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Referee Frank Udvari was known for hoisting himself off the ice by grabbing onto the top of the glass above the boards. (Alain Brouillard/Hockey Hall of Fame)
Referee Frank Udvari was known for hoisting himself off the ice by grabbing onto the top of the glass above the boards. (Alain Brouillard/Hockey Hall of Fame)

Obituary

Frank Udvari: A stern judge of ‘the world’s fastest sport’ Add to ...

The parties were called to a meeting at the Montreal office of NHL president Clarence Campbell. Mr. Richard explained he struck the linesman by accident, as he was dazed and had blood in his eyes from a gash that needed five stitches to close. An unsympathetic president, who had conducted a long and public feud with the Montreal star, suspended Mr. Richard for the final three games of the season, as well as the entire playoffs. The unprecedented punishment would cost Mr. Richard the league scoring title, as he would be passed by teammate Bernie (Boom Boom) Geoffrion.

Mr. Campbell made the unwise decision to attend the next Montreal home game, where he was pelted with food and rubber shoes. A hooligan reached out as if to shake his hand only to punch him.

The crowd fled the Forum after a gas canister was opened at one end of the rink, and for the next four hours, a mob surged along downtown streets, smashing store windows in what came to be called the Richard Riot.

Mr. Udvari also made his share of controversial calls on disputed goals. In a single Stanley Cup final game in 1962, the referee disallowed two goals. The first cost the Black Hawks, as he blew his whistle to halt play after losing sight of the puck, believing it was in the possession of Toronto goalie Johnny Bower. Instead, Stan Mikita banged the puck home. “Everybody in the country saw the puck – except Udvari,” fumed Chicago’s coach.

Then, the referee waved off a goal by Toronto’s Ed Litzenberger, ruling he had illegally struck the puck when it was above his shoulder. “That was a good goal,” the Leafs skater insisted. “Heck, I’m 6 foot 3, and if I had hit it with my stick above the shoulder it would have gone over the net.”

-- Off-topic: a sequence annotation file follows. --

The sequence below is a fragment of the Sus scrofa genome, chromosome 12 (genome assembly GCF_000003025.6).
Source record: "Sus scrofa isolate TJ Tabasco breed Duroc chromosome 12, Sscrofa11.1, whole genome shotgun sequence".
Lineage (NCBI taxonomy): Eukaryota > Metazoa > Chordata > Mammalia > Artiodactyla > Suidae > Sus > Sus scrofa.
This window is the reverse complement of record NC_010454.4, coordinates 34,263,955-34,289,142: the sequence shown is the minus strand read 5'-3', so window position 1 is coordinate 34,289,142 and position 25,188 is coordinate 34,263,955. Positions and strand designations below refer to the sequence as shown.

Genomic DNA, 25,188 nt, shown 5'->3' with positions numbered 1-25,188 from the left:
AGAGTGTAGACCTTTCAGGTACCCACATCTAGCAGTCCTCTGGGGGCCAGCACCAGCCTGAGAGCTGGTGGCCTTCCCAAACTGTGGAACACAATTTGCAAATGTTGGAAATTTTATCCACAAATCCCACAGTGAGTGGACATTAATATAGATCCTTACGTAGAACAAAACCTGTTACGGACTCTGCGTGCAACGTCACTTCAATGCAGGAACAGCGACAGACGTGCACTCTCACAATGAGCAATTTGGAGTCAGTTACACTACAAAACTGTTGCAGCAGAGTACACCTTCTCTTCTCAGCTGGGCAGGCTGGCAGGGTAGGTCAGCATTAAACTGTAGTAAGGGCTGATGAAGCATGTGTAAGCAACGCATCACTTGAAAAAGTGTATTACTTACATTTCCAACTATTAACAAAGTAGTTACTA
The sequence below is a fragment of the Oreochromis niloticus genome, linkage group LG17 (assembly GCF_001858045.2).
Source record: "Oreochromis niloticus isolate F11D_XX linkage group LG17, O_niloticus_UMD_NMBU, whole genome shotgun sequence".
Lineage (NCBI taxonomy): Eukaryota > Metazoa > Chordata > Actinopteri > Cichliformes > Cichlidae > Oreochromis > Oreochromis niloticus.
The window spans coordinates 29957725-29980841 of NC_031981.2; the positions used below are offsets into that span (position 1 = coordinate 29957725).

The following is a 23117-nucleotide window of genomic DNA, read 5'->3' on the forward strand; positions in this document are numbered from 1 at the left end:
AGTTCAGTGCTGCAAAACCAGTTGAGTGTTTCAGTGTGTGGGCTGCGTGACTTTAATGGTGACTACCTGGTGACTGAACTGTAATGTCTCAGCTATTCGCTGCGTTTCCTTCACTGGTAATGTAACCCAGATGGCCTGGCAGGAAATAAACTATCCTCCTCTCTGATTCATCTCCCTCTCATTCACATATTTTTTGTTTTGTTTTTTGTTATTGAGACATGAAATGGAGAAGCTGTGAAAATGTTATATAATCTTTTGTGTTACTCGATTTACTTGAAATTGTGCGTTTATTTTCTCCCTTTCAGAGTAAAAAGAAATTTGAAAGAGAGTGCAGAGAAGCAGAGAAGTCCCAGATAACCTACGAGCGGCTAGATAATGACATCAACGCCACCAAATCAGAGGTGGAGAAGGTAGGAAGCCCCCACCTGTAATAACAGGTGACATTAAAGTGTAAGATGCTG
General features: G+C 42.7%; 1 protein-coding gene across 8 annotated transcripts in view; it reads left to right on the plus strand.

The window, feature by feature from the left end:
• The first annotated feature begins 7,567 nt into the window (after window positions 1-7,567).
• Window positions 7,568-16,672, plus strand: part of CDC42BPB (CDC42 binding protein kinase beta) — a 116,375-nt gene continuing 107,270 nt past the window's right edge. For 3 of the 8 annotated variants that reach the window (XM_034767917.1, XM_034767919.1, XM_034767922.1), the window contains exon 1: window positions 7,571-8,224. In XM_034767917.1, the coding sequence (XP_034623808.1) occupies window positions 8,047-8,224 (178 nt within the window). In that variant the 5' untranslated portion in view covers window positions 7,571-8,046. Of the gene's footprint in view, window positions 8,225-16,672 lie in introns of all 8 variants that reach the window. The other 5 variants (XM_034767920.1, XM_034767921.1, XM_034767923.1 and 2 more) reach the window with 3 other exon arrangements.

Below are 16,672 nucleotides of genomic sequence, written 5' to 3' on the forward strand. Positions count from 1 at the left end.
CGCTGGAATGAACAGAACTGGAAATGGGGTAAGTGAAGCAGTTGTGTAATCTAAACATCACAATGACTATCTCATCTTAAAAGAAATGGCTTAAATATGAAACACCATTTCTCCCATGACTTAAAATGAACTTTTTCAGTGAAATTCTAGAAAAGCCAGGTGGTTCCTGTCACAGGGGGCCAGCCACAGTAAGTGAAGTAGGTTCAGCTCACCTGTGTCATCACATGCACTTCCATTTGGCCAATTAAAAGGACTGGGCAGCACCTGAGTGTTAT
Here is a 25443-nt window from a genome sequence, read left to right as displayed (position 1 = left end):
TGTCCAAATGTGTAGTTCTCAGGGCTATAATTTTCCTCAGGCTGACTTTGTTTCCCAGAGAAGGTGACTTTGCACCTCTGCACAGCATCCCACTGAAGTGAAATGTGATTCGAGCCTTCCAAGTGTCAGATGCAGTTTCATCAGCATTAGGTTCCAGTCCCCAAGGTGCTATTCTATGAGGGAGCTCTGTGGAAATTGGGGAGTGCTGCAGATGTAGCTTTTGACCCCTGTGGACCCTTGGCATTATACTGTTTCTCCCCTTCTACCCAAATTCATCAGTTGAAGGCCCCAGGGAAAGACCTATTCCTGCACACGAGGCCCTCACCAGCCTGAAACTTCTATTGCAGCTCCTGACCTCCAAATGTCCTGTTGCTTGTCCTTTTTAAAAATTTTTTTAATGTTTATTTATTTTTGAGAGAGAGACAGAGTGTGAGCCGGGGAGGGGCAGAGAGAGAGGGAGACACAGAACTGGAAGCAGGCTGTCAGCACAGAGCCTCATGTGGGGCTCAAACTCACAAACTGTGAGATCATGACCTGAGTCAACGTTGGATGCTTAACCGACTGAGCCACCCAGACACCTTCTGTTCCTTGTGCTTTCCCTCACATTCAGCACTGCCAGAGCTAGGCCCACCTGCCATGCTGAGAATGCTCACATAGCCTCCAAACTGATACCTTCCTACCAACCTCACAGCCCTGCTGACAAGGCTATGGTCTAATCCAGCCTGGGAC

Mr. Udvari hung up his whistle and No. 1 striped shirt after the 1965-66 season, having officiated 718 regular-season NHL games and another 70 in the playoffs.

He then took supervisory positions with the league. Once off the ice, he had friendlier relationships with players. Gordie Howe once teased him by saying, “I see you finally got eyeglasses.”

He had sold insurance throughout his hockey days, later building a property portfolio including apartment buildings.

Mr. Udvari died in hospital at London, Ont., on Aug. 13. He leaves Colette (née Reinhardt), his wife of 68 years. He also leaves a son, a daughter, three grandchildren and a sister.

His final game as an on-ice NHL official came unexpectedly on Dec. 30, 1978. He was in the press box at Nassau Coliseum in New York as a supervisor when referee Dave Newell took a puck in the jaw and was unable to continue. Mr. Udvari borrowed a pair of skates from the Islanders’ Bryan Trottier, donned a spare zebra shirt and handled the game while wearing suit pants.

The final cameo was remarkable as a rare instance in which a member of the Hockey Hall of Fame returned to the ice.

It is also remembered because Mr. Udvari, seeking to be fair to the end, waved off a goal by Mr. Trottier.

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